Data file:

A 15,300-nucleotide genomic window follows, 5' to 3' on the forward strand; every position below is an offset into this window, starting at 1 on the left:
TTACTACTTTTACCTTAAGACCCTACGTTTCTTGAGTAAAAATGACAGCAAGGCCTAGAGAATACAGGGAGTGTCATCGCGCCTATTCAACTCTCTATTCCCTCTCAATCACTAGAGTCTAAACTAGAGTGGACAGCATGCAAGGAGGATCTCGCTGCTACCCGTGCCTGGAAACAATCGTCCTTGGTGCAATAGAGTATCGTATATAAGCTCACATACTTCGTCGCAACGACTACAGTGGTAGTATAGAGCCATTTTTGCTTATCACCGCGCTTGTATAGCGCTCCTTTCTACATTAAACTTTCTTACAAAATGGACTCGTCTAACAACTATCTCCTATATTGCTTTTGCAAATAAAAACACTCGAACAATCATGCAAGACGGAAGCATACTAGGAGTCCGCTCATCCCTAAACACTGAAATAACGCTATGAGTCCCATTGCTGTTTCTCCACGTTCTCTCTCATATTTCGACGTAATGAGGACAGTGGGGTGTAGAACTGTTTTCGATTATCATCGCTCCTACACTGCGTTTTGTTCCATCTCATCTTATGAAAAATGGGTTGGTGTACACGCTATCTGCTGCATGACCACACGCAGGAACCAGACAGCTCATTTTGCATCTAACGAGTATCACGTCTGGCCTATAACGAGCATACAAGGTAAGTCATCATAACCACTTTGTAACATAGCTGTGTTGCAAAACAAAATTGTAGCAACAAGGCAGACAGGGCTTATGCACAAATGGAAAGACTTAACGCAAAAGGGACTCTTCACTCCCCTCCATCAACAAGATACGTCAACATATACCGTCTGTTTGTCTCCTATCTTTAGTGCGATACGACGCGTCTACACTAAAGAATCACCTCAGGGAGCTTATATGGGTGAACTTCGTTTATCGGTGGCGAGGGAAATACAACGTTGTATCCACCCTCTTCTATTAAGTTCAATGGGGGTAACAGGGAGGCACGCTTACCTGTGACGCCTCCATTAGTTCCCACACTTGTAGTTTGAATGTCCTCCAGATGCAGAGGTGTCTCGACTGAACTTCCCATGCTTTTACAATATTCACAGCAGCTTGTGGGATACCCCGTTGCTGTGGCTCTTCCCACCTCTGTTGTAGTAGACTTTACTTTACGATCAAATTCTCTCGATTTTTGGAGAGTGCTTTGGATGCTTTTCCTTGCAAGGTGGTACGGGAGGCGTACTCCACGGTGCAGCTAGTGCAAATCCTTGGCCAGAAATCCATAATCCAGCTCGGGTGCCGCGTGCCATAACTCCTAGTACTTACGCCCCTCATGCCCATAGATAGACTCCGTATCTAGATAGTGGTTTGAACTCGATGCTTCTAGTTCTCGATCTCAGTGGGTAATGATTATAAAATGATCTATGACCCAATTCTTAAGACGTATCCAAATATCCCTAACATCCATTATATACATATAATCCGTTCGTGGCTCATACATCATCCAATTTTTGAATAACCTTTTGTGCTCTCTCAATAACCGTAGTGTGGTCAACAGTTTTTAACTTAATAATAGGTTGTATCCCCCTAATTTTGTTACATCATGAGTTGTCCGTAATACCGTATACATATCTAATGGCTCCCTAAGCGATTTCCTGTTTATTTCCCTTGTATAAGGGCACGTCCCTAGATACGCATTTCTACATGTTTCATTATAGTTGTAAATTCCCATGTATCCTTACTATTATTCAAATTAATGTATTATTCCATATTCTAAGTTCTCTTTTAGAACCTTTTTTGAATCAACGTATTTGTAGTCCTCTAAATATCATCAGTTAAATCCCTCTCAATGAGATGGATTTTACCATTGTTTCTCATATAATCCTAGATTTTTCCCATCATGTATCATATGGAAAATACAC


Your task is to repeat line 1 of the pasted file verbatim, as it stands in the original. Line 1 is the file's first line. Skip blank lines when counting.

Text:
A 15,300-nucleotide genomic window follows, 5' to 3' on the forward strand; every position below is an offset into this window, starting at 1 on the left: